Behind the scenes of new horror movie SINISTER
C. Robert Cargill is himself a film critic and writer for the likes of Ain’t It Cool News and Hollywood.com, and Sinister is his first screenplay.
Movies.ie met up with Cargill during the recent FrightFest event in London to talk about scares, nightmare inspiration, horror sequels, and how Drew Barrymore turned him onto horror.
Q: Where did the idea for Sinister come from?
A: It came from a nightmare. I had gone to see The Ring, and I had been up all night, but I eventually fell asleep and dreamed of going into my attic and finding a box of Super 8 films. I pulled out the projector, slotted in one of the films, and the first shot of the movie played. That scared the crap out of me, and in fact so terrorised me that after a while, I started thinking, ‘That’d make a really good movie, with the right story’.
So I started trying to work out the right story, spitballing it, and honing it into a pitch to [director] Scott Derrickson. He said right there, ‘I want to make that movie’.
Q: For the most part Sinister eschews gore in favour of old-fashioned scares.
A: It was very much part of our discussion about what we wanted to do with this movie. We asked ourselves, ‘Do we want to make an R-rated movie or a PG-13 one?’
I was a big horror fan when I was kid, but I wasn’t allowed to watch a lot of horror. My parents were fine with me watching violence, but not nudity. That’s very American! It was like, ‘Chop a girl’s head off with an axe, fine, but see her boobies? No son, you’re not allowed!’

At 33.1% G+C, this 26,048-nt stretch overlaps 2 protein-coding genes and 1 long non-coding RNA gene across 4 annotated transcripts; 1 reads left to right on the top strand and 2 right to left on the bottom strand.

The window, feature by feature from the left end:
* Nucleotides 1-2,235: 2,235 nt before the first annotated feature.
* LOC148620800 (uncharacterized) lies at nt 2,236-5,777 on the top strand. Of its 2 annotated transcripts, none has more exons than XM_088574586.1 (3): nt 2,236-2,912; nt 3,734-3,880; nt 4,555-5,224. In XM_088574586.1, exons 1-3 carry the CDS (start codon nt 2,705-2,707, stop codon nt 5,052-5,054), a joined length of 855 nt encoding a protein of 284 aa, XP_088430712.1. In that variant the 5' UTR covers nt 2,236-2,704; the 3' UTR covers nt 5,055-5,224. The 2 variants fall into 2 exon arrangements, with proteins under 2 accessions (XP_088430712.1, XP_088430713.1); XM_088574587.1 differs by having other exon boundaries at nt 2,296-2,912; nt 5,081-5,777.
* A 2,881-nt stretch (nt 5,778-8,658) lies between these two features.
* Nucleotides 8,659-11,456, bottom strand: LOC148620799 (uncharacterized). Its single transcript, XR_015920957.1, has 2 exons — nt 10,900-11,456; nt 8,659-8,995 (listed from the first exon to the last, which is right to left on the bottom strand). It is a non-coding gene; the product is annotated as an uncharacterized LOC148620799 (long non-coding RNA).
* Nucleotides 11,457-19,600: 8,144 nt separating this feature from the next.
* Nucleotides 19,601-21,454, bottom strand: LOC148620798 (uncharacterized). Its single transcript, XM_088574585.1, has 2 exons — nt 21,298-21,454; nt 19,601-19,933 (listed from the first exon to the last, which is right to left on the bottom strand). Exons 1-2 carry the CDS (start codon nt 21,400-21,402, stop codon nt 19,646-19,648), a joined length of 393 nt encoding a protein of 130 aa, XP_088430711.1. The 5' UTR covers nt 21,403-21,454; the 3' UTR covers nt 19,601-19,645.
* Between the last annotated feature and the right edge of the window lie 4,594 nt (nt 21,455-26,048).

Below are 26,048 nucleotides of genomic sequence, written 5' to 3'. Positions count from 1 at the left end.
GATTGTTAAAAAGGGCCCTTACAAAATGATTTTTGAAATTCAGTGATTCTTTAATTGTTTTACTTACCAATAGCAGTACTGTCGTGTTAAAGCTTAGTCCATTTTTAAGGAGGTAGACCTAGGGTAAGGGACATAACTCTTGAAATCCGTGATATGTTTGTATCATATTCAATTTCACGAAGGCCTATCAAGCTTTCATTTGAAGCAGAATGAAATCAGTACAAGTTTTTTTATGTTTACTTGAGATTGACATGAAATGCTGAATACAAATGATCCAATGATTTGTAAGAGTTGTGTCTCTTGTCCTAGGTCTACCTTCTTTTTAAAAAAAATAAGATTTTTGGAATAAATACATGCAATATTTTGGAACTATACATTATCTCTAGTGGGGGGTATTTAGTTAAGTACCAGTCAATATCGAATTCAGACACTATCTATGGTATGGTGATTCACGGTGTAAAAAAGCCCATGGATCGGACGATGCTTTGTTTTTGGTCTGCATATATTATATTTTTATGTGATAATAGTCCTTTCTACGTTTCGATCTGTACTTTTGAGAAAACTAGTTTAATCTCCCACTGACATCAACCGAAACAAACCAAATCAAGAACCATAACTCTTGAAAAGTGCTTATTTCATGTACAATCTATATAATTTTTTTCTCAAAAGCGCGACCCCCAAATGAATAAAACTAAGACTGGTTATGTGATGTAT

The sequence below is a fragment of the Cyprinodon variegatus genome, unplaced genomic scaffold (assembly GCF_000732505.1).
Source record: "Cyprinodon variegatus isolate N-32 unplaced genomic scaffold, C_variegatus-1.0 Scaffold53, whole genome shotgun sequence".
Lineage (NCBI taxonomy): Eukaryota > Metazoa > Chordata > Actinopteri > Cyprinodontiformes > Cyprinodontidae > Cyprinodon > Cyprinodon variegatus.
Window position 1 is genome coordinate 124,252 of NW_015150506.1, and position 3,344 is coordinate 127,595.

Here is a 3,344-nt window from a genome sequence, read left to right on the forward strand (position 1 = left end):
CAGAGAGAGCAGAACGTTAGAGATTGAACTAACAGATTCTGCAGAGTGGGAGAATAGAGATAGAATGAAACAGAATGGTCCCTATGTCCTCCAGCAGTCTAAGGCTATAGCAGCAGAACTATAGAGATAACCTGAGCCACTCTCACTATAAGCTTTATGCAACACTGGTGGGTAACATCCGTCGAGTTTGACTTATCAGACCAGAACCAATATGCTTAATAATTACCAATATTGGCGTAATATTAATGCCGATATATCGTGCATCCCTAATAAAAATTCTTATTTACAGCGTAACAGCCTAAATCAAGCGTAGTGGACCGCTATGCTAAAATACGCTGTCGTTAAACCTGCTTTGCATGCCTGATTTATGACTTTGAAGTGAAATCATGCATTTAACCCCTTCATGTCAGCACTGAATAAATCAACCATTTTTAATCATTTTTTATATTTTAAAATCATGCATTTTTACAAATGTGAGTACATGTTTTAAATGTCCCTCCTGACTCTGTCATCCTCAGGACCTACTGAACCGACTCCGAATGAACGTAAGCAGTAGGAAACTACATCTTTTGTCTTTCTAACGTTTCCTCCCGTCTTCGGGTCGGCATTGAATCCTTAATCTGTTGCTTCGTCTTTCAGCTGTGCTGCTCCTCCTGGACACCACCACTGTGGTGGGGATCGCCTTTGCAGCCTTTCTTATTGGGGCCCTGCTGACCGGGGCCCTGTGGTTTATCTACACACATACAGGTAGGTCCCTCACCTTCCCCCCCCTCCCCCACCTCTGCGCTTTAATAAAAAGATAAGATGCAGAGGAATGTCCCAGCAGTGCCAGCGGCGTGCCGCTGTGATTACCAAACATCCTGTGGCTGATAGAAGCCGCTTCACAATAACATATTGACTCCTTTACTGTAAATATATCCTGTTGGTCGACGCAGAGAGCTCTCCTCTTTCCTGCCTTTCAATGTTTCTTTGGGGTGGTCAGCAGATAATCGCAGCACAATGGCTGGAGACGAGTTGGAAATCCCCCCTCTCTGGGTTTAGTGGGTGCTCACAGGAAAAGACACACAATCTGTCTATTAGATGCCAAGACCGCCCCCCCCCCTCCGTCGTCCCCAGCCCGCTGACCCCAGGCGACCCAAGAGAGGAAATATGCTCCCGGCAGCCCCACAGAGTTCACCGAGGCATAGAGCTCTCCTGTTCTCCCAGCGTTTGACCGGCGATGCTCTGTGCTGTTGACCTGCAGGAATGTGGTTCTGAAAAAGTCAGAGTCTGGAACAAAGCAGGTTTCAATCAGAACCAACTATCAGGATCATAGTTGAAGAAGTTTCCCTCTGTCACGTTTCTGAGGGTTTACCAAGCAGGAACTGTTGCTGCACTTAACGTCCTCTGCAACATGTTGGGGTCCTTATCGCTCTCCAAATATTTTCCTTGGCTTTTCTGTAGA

I wanted to make a film that 13-year-olds could watch, and could be that profoundly scary movie that destroys their lives.
I decided to write the script in a very restrained manner, and keep the gore out, and let the audience make it scarier by exposing what’s in the mind rather than what’s on the screen. That also helped with our low budget!
In the end, the MPAA [Motion Picture Association of America] still rated us R because it’s too scary. We terrorised people without having to resort to tricks so that made us very proud.
Q: Was the casting of Ethan Hawke crucial to getting it made in terms of funding?
A: No, we had the money to make it. Getting Ethan was about getting the movie right. On the page, the character of Ellison is a very unlikeable protagonist, and we knew that in order to make this movie work, we needed an actor who could play an unlikeable lead character but still get the sympathy of the audience.
Ethan is on a small shortlist of actors who are good at doing just that. We feel bad for this guy even though he’s incredibly selfish and makes terrible choices.
Q: What was your introduction to horror?
A: When I was 8 years old, I had the world’s biggest crush on Drew Barrymore, who is the same age as me. Firestarter came out, and I wasn’t allowed to see it because it was rated R. My aunt, who knew I had a big crush on Drew, bought me the book by Stephen King with a picture of Drew Barrymore on the cover.
So, long story short, Drew Barrymore and Stephen King were my introduction to horror. I read everything by King that I could until I was 12 or 13, and that’s when I got turned on to Clive Barker, and then started watching and reading all the old classic horror stories.